Red cabbage and potato hash
02 March 2018
My little village has been assailed by the elements over the last couple of days. Snow, more snow, and then strong winds to blow it all into drifts that have, at times, managed to close all the roads in and out of the place. The roads eventually get cleared, but not before our genteel version of panic buying has hit the village shop, which currently has no milk or bread, and no carrots. There are other gaps for sure, but those are the things I wanted to buy and saw only empty shelves staring back at me.
Fortunately, today is a leftovers day anyway. At the weekend, I had the first of the Spice Pioneer meals on subscription. I reviewed their service here, and you’ll note that I said it was so good I was going to give them my money and subscribe, and I did. The first meal was New Orleans style cooking - prawn creole with a crunchy slaw. It was so good, I really do recommend their service if you want to try some new things.
However, the crunchy slaw gave me a food waste potential problem. It was fab - a combination of red and white cabbage with a fantastic, tangy and creamy dressing. But it left me with three quarters of a red cabbage. And three quarters of a white cabbage.
I wanted the carrot to add to home made sauerkraut - the destination for the white cabbage. But for the red cabbage, I wanted something more immediate. So I bought a couple of decent sized potatoes and an onion and decided on some simple comfort food. Red cabbage and potato hash.
I’d only ever eaten corn beef hash in the past, which was tasty in a definitely-not-good-for-you kind of a way. You might wonder what makes something a ‘hash’. Nothing very much. The name comes from the French hacher - to chop. You chop stuff. You cook it. It will generally have cubes of potato. It often has meat, but doesn’t have to. It is usually topped with a fried or poached egg. And otherwise, anything goes.
So, yes, a hash is a great, quick and tasty way to use up leftovers. Remember that one of the keys to reducing food waste from your kitchen is having a number of staple dishes in your repertoire that are good at using up the kind of food waste you tend to create. Dishes like spaghetti puttanesca are great, but very specific. Hash is on the much more adaptable end.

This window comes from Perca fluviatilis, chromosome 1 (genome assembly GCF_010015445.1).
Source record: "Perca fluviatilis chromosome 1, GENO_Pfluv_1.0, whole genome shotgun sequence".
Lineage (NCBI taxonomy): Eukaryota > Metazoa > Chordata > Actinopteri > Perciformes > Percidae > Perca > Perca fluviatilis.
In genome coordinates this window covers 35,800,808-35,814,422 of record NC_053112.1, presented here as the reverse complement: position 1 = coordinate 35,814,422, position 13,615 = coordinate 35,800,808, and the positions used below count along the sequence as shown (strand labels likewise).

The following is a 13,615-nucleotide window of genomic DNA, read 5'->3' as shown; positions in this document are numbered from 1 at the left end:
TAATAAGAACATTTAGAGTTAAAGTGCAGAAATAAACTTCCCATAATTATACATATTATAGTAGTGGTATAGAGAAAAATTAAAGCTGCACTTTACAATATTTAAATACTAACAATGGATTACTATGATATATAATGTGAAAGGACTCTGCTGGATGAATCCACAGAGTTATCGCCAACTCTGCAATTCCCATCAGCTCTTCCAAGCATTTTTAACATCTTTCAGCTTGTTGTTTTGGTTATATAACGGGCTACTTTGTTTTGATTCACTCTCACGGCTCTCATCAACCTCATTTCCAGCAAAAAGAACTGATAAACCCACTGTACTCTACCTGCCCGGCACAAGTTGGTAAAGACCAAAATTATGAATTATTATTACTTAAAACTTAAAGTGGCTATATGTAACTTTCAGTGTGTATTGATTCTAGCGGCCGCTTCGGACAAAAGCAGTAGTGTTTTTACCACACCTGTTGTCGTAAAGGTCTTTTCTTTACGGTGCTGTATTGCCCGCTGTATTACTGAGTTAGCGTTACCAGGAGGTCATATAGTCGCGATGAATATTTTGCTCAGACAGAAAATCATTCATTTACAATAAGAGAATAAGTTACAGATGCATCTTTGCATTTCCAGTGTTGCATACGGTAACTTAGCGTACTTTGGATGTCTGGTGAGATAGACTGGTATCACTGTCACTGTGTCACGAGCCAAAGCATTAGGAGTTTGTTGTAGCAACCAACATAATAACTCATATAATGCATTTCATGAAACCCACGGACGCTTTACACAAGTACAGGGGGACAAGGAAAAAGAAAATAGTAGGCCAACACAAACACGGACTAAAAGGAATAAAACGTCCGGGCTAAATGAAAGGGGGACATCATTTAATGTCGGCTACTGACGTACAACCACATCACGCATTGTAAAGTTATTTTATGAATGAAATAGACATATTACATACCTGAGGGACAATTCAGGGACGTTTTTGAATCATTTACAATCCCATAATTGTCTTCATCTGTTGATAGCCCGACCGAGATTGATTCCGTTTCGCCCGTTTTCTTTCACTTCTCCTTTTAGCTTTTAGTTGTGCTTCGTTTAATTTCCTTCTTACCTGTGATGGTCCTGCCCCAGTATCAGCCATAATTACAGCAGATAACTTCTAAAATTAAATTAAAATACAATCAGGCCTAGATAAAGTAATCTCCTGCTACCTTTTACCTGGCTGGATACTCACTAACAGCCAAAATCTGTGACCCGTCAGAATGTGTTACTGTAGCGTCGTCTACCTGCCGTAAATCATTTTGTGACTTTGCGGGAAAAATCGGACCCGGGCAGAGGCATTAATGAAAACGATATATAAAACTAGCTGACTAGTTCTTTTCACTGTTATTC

That said, in this case I was worried that the dish might be a little on the simple side. I had an industrial quantity of red cabbage (well, it felt like it anyway), potato and some onion. Surely there needed to be more?
Good life lesson here. Actually no - it was perfectly delicious as it was. Yes, you could have added more. Some people will add apple to the red cabbage in a dish like this with some thyme. You could throw in some paprika, whatever you fancy. But the simplest base is tasty enough.
Red cabbage and potato hash
This is not one of those recipes where it falls apart if you don't use the exact quantities, so feel free to fit it to whatever quantities you have to hand. The only non-negotiable is that it's one egg per person!
1 onion, coarsely chopped
1/2 red cabbage (or however much you have to use up), chopped
2 potatoes, peeled and cubed
3 tablespoons vegetable oil
20g unsalted butter
Salt and freshly ground black pepper
Cook the potatoes in a pan of salted water until just soft, drain, season with a little sea salt and put to one side uncovered so the remaining water evaporates.
Add two tablespoons vegetable oil to a large frying pan and fry the onion over a medium high heat until softened. Then add the red cabbage, and continue to cook for 10 minutes or so, until it is starting to soften.
Add the butter, and then the potatoes, mixing them in. Push the mixture down, trying to get all the potatoes in contact with the pan and then cook for a few minutes without stirring to get the potatoes browning. Then stir and push down again. Season with salt and pepper to taste.
While that is cooking, heat a tablespoon of oil in a small frying pan, and break a couple of eggs in to gently fry.
Once the eggs are done, spoon some of the hash onto a warmed plate and top with the fried egg. A little sprinkle of salt and pepper on the egg and serve.
Voila - almost-instant comfort food - and, this version at least, relatively good for you!
Food waste notes
This recipe is really for using stuff up and, in my case, there was therefore zero food waste resulting from it. Woo hoo. Of course, if you don’t have left over red cabbage, and you buy a new one and use half of it for this recipe, then you have half a red cabbage to use up. Oh, the irony. The trick in that case is to use the whole cabbage and double the other quantities save for the eggs, and then freeze half of the quantity of hash for eating at a later date.